A series in which Classroom invites questions for a different guest respondent each term.
Our guest for this 'Language' themed issue is Professor David Crystal, eminent writer, academic, lecturer and broadcaster on a wide range of subjects relating to English Language studies. His books and lectures on the English language, include his two encyclopedias for Cambridge University Press, The Cambridge Encyclopedia of Language and The Cambridge Encyclopedia of the English Language. Recent books include By Hook or By Crook: a Journey in Search of English (2007) and Txtng: the Gr8 Db8 (2008).
1. Is there any real evidence that improving pupils' knowledge about language (KAL) impacts positively on their use of language?
There's no necessary connection. I always use an analogy: I have a friend who's a brilliant car mechanic, but a terrible driver. An intellectual knowledge doesn't necessarily transfer into skills, because other factors are involved, such as, in the car case, sensitivity to other road users. On the other hand, it's common sense that the more we know about our car, the more we're likely to take care of it and drive it well.
I'm in no doubt that the more one develops a KAL, the more one's language skills improve--remembering that we are talking about all four skills: listening, speaking, reading, writing. But it has to be the right KAL. Knowledge of grammatical parsing and terminology isn't enough. It has to be semantic and pragmatic knowledge--as argued in my Making Sense of Grammar (Longman 2004). Experimentally, some child language acquisition studies have shown that an awareness of metalanguage correlates positively with language development.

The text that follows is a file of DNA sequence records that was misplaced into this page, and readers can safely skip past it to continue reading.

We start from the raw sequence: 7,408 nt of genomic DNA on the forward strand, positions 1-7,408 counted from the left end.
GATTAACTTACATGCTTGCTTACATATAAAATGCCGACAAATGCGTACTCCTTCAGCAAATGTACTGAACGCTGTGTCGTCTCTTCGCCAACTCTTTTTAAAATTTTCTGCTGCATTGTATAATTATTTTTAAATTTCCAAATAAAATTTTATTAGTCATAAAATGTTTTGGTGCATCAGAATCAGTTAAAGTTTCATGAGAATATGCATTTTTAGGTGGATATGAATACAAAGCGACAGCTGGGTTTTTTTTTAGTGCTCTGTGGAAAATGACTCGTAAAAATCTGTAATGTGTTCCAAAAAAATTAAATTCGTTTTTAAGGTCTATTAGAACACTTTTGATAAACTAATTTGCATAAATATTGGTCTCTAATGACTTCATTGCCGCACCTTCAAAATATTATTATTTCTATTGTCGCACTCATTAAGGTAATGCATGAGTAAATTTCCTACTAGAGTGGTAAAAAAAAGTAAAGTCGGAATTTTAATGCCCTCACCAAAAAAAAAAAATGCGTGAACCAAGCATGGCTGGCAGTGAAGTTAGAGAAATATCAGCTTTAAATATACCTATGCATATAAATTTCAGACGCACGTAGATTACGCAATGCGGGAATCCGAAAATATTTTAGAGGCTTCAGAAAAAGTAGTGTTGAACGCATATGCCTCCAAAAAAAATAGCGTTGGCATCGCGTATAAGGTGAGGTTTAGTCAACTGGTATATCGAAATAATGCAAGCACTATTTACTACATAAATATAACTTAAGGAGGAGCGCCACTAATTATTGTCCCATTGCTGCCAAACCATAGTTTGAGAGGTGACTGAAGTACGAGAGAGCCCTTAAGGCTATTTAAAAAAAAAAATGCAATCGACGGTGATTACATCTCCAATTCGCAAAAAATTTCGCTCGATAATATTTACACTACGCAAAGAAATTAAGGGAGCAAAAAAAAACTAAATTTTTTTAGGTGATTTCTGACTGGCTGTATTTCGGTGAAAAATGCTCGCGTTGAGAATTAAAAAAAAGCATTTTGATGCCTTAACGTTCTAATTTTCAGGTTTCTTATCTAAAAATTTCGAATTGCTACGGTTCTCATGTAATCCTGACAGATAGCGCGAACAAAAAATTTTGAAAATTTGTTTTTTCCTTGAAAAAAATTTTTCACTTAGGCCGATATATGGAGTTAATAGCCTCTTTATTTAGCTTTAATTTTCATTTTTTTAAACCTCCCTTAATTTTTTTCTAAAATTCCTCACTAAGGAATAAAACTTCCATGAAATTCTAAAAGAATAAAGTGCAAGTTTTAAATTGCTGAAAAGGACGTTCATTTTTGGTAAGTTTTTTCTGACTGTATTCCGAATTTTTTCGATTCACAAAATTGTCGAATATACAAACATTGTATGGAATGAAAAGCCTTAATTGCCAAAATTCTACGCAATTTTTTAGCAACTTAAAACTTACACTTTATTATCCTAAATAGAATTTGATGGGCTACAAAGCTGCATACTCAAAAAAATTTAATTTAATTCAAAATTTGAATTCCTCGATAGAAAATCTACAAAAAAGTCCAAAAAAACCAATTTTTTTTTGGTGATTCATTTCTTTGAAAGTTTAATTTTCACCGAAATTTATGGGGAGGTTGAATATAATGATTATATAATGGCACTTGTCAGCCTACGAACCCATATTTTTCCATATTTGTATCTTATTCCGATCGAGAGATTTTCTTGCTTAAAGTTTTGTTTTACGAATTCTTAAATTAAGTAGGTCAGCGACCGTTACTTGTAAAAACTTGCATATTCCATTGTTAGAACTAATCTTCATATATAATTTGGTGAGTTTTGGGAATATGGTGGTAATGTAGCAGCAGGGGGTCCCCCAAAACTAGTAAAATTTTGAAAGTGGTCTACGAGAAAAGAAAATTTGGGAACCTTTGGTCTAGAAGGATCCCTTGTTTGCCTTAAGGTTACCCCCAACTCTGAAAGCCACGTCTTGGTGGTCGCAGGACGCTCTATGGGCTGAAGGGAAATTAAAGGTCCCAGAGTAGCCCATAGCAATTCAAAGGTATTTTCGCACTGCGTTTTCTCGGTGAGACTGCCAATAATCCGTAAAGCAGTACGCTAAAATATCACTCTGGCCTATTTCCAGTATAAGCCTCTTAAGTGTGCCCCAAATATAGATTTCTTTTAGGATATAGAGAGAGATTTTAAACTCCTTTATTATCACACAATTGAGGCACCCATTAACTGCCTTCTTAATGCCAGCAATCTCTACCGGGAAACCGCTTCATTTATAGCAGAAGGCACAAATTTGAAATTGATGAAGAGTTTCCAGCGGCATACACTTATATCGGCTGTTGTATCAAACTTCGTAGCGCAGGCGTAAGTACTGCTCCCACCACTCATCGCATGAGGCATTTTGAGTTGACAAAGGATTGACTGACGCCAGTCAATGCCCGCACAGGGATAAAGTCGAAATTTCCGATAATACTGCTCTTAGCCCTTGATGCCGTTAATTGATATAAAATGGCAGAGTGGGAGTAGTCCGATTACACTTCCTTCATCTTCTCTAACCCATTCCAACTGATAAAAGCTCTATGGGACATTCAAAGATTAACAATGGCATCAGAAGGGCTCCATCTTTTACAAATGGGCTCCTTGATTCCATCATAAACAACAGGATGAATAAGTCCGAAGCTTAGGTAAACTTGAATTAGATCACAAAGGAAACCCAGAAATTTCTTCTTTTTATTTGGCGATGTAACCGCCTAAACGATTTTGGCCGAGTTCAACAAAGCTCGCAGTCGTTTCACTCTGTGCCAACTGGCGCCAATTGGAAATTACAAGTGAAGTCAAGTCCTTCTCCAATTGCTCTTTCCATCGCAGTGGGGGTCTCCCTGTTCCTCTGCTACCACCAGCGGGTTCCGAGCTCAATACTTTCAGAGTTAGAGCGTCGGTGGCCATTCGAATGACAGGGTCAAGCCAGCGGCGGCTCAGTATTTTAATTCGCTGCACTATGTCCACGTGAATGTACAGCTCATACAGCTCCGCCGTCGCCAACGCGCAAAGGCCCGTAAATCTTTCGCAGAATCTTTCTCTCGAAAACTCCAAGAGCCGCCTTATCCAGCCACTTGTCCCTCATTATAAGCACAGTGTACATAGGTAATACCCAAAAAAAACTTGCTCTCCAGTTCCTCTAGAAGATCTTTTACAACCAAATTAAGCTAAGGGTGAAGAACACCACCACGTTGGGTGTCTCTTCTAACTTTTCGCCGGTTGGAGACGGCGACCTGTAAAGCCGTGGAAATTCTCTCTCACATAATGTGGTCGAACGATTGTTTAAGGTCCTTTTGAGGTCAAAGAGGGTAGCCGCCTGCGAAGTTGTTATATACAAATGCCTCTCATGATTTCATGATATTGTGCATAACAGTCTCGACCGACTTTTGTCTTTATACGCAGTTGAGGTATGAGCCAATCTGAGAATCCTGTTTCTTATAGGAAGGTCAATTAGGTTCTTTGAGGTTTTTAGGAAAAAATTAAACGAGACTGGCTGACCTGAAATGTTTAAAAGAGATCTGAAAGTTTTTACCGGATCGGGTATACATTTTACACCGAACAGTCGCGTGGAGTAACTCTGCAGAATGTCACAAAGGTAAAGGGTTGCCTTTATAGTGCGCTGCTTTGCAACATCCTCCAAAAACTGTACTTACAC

2. If we think with language and our thinking is dependent on language then should we have vocabulary lessons before we worry about English lessons?
Thinking isn't totally dependent on language, as anyone can show in a simple experiment. Reflect now on the route you take from home to work--your front door, the street you walk along, and so on. You can retrace your whole journey without using a single word. There are several types of thinking that don't require language.
Having said that, the emphasis on vocabulary is certainly important. It's been a neglected area, really. People have focused on grammar to the exclusion of semantics. But vocabulary can't be left to chance (as it usually is). There is so much of it (100K words in a small college dictionary) that it needs careful handling. I've a couple of papers which explore this further. See for example, 'Sense: the final frontier' at ttp://www.davidcrystal.com/David_Crystal/edu cation.htm
3. I was told on a recent course that for the first time ever in educational history a generation of schoolchildren might be doing more writing outside of school (computers, email, blogs, texting etc) than inside school. In the light of this 'revolution', what are your views on the increasing text-messaging/ Americanisation of the English language that is consequently taking place?
This is probably true. But the point to note is that it's a different kind of writing--or rather, kinds. The constraints on writing successful emails, blogs, texts, tweets, and so on, are different, and require good stylistic management, just as one needs in relation to traditional genres of written expression. Different notions of audience are involved, too, especially in relation to the anonymity of much of the e-medium.
It's not right to link texting and Americanization. …